Could female infertility causes include your pain reliever?
Long-term use of certain medications for pain and discomfort could affect your hormonal balance and contribute to problems getting pregnant. A recent study links non-steroidal anti-inflammatory drugs (NSAIDs) with ovulation disorders. The way that NSAIDs work is through an enzyme called cyclo-oxygenase (COX). COX is also an important enzyme involved in ovulation, and interfering with COX production or action can interfere with the process of ovulation. This recent study showed that women who took NSAIDs around the time of ovulation had a greater likelihood that their mature follicles in the ovaries would not release an egg, resulting in failed ovulation and no pregnancy.
Texas Fertility Center physicians make it our business to be aware of ongoing studies related to infertility and recurrent pregnancy loss. As a result of this study and others like it, we recommend that women scale back on NSAIDs while they are trying to get pregnant. This type of pain reliever and anti-inflammatory is sold under the brand names Aleve, Advil, Ibuprofen, Motrin, and others. Ask your fertility specialist about a conservative dosage or alternative pain-relieving therapies.
Female infertility causes often include ovulation disorders
Researchers looked at NSAIDs and female infertility, conducting studies on both mice and humans. Their results reaffirm previous studies that suggest that regular use of pain-relief medications can diminish fertility. Presented at the European League Against Rheumatism Congress 2015 in Rome, the study followed 39 women of childbearing age.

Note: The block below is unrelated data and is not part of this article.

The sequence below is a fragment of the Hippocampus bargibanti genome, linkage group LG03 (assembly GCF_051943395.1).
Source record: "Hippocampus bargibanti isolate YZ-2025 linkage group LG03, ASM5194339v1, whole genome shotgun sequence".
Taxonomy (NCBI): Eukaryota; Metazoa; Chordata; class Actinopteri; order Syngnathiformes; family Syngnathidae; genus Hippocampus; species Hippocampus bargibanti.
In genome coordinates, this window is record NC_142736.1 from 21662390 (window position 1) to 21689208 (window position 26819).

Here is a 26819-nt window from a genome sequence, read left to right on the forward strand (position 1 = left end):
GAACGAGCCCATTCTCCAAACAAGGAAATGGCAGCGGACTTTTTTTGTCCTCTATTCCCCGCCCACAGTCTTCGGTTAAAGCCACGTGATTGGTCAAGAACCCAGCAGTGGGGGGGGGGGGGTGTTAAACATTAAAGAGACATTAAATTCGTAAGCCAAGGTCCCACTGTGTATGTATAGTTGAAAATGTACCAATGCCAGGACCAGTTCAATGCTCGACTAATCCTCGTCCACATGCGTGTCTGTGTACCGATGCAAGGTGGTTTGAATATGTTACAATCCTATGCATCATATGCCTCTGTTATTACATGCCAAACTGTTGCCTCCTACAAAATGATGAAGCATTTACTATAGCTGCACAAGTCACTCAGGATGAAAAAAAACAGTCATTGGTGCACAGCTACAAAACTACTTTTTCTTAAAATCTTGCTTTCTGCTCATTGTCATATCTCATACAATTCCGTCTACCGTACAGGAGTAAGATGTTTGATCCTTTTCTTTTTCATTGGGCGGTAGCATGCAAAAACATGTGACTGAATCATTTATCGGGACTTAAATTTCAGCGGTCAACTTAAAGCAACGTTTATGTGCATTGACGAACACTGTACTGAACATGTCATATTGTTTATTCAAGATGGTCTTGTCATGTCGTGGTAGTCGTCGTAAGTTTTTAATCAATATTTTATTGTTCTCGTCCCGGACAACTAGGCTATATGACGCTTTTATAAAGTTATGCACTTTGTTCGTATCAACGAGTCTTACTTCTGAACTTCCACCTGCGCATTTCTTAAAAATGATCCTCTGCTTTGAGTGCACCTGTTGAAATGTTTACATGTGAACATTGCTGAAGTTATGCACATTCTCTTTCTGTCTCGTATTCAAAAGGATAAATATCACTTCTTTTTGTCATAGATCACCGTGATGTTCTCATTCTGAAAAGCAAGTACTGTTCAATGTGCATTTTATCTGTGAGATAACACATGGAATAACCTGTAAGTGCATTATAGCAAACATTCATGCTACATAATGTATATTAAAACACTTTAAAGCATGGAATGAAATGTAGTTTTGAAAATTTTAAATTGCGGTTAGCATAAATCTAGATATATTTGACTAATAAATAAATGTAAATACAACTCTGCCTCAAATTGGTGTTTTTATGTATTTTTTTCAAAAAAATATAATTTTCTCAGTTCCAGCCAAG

After sonograms confirmed that the women had follicles growing in preparation for ovulation, the women were divided into four groups to take a 10-day dose of the NSAID medication or a placebo (sugar pill).
- Diclofenac (available by prescription) use resulted in a 93 percent decrease in ovulation rates.
- Etoricoxib (not available in the U.S.) use resulted in a 75 percent decrease in ovulation rates.
- Naproxen use resulted in a 75 percent decrease in ovulation rates.
In addition, the women taking NSAIDs had a decrease in luteal phase progesterone levels as well as an increased rate of developing ovarian cysts during the cycle – probably due to failed ovulation.
Unlike more complex female infertility causes, this one is reversible
Women with a long history of painful periods, “dysmenorrhea”, may habitually take NSAIDs for relief.
“The good news is that once you stop taking NSAIDs on a regular basis, the negative effects on ovulation cease to exist very quickly,” says Dr. Kaylen Silverberg.
Your fertility specialist will advise you to cut back or try other therapies such as heating pads, massage and dietary changes. Click here for tips from the National Institutes of Health.
Painful or irregular periods are a red flag to underlying infertility issues, so consider partnering with a fertility specialist if you have been trying to get pregnant for 12 months (or six months if you are over 35).
Contact us at Texas Fertility Center for a consultation with a physician who is board certified as both an obgyn and a reproductive endocrinologist.